Fallen officers get final resting spot, more than a century later
SEATTLE - The ending was violent: a gun battle in Seattle's Central District on Easter Sunday.
Officer Thomas Roberts had been walking the beat early that morning at 18th and Jefferson, when a suspect pulled a gun and shot Roberts twice. He died at the scene, leaving behind a pregnant wife and three children.
It would only take 116 years to bring Roberts to his final resting place.
"Their duty was to serve and our duty is to remember," said Seattle Police Officer Mike Severance. "These officers made - it's a clich - the ultimate sacrifice."
Severance, a 46-year veteran of the force, has made it his mission to make sure Roberts - and every other Seattle officer killed in the line of duty - has a properly-marked gravesite. While doing research on a related project five years ago, he learned that Roberts, who was killed in 1898, was among several officers in unmarked graves throughout the city.
"They definitely deserve to have an appropriately-marked grave," Severance added. "This means everyone - including the ones out of state."
The mission wouldn't be easy. Donations needed to be sought, relatives tracked down. Roberts' descendants - who live across the country - had no idea of their untold past.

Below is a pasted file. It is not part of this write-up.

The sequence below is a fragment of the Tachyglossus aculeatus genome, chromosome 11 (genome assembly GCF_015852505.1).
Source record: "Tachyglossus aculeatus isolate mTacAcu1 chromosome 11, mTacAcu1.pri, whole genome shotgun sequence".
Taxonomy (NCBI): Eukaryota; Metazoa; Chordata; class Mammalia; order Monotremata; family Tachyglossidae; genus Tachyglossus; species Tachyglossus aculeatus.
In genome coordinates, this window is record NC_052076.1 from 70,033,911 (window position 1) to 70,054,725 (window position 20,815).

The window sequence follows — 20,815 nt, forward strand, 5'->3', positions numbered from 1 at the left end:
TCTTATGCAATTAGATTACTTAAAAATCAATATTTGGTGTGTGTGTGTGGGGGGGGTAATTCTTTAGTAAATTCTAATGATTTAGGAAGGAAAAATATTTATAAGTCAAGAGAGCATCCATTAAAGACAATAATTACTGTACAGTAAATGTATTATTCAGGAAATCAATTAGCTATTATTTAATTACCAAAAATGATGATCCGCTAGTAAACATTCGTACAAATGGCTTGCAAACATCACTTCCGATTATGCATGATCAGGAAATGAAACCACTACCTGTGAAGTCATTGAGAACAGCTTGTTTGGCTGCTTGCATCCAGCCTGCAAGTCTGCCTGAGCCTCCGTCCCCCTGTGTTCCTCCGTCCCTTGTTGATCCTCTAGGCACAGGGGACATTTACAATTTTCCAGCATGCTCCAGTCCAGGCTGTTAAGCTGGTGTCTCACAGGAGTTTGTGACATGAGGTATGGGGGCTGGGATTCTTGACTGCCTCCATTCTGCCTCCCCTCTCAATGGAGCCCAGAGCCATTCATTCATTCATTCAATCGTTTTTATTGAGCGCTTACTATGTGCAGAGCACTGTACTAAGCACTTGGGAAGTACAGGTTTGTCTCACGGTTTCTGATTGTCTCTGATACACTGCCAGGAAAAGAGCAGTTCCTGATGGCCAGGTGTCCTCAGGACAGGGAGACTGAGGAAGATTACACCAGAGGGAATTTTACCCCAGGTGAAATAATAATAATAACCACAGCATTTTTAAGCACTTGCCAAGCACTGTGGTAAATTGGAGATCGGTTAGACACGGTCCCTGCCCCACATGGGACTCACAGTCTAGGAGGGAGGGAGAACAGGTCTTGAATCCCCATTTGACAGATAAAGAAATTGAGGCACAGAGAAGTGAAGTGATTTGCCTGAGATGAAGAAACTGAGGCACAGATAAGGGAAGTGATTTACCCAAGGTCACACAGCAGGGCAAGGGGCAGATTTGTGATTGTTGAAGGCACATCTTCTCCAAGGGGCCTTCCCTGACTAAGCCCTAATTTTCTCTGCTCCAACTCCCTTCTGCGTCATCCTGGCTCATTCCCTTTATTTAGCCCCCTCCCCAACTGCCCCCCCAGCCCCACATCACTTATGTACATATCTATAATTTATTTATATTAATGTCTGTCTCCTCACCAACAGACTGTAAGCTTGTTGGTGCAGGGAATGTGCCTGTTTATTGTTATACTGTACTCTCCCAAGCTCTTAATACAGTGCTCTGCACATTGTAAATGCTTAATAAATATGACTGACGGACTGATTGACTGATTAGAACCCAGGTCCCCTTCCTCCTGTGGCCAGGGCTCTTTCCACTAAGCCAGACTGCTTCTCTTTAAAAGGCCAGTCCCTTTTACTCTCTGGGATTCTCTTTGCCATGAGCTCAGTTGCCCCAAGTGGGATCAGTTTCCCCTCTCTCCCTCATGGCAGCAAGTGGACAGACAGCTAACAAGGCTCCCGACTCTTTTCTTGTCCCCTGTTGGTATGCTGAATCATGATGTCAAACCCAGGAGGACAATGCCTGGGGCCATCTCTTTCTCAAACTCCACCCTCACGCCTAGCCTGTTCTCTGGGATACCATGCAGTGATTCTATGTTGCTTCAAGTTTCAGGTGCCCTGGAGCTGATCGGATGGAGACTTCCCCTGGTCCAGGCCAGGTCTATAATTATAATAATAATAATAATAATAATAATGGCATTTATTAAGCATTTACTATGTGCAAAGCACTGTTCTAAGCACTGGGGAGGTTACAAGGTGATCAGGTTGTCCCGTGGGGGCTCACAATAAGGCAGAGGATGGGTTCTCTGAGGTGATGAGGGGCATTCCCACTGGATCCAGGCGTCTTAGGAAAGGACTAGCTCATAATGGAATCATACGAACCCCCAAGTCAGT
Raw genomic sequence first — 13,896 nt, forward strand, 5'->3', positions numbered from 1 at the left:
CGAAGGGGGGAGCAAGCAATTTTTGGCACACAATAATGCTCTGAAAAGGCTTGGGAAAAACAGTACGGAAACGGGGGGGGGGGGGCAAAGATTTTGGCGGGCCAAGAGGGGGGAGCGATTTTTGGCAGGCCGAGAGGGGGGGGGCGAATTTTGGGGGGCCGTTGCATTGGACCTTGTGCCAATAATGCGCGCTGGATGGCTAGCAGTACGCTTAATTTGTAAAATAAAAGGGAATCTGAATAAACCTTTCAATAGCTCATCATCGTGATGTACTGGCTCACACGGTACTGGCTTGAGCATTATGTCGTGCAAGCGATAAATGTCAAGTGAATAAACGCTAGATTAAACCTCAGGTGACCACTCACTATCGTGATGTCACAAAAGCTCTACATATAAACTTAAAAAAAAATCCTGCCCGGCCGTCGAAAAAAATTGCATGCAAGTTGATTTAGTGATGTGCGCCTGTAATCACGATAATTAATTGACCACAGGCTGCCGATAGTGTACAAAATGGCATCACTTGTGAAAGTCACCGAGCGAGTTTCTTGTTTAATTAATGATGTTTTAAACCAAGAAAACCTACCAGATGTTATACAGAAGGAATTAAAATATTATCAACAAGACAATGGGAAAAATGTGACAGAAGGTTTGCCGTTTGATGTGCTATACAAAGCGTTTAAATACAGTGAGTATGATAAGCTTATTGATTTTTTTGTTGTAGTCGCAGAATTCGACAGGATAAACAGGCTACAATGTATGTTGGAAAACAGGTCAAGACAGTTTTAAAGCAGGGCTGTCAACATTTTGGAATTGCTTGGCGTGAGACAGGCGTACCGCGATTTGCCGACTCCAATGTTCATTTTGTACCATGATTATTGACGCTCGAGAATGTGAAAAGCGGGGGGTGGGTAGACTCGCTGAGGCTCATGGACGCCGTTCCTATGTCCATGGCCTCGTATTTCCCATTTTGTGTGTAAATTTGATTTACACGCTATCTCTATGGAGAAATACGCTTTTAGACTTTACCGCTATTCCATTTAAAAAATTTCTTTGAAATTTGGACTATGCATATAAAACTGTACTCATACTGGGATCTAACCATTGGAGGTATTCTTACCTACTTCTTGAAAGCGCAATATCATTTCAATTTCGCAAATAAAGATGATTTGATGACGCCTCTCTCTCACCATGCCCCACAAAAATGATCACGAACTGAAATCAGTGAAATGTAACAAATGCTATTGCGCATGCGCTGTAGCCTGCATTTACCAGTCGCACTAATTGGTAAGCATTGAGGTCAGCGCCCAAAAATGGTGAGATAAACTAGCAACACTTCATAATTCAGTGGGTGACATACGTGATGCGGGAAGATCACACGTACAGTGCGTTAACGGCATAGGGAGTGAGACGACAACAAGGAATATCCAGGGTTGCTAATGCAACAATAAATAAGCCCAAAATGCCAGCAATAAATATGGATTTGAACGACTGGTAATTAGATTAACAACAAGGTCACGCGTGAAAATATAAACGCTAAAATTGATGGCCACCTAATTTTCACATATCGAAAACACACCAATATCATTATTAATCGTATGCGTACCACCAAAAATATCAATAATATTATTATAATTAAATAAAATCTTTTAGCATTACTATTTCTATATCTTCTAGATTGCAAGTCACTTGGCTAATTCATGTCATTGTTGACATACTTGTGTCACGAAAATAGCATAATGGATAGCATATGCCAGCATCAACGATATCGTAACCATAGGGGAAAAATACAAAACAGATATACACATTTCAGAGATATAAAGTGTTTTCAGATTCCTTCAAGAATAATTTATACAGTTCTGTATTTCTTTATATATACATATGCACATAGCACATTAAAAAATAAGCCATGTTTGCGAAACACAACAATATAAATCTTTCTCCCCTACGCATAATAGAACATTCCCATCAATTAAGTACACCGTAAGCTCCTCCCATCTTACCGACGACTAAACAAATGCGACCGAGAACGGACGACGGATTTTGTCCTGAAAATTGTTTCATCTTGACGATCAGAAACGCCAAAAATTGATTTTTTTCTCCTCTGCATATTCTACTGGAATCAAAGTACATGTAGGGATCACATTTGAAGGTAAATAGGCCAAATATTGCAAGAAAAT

"The story of his sacrifice somehow escaped our family lore," wrote Roberts' great-great grandson in a letter, "and it truly brought home the risks our police officers face when putting themselves in harm's way on our behalf."
Police Chief Kathleen O'Toole read the letter Thursday, as she stood next to Roberts' newly-marked gravestone. Bagpipes played. Heads bowed. A light drizzle fell from the sky.
With the ceremony over, every Seattle police officer killed in the line of duty will have a marker at their gravesite, officials said.
Severance, who retires next month after four and a half decades on the force, said he felt a mix of emotions after the ceremony ended.
"I feel satisfaction, pride, honor," he added. "I've done everything I can."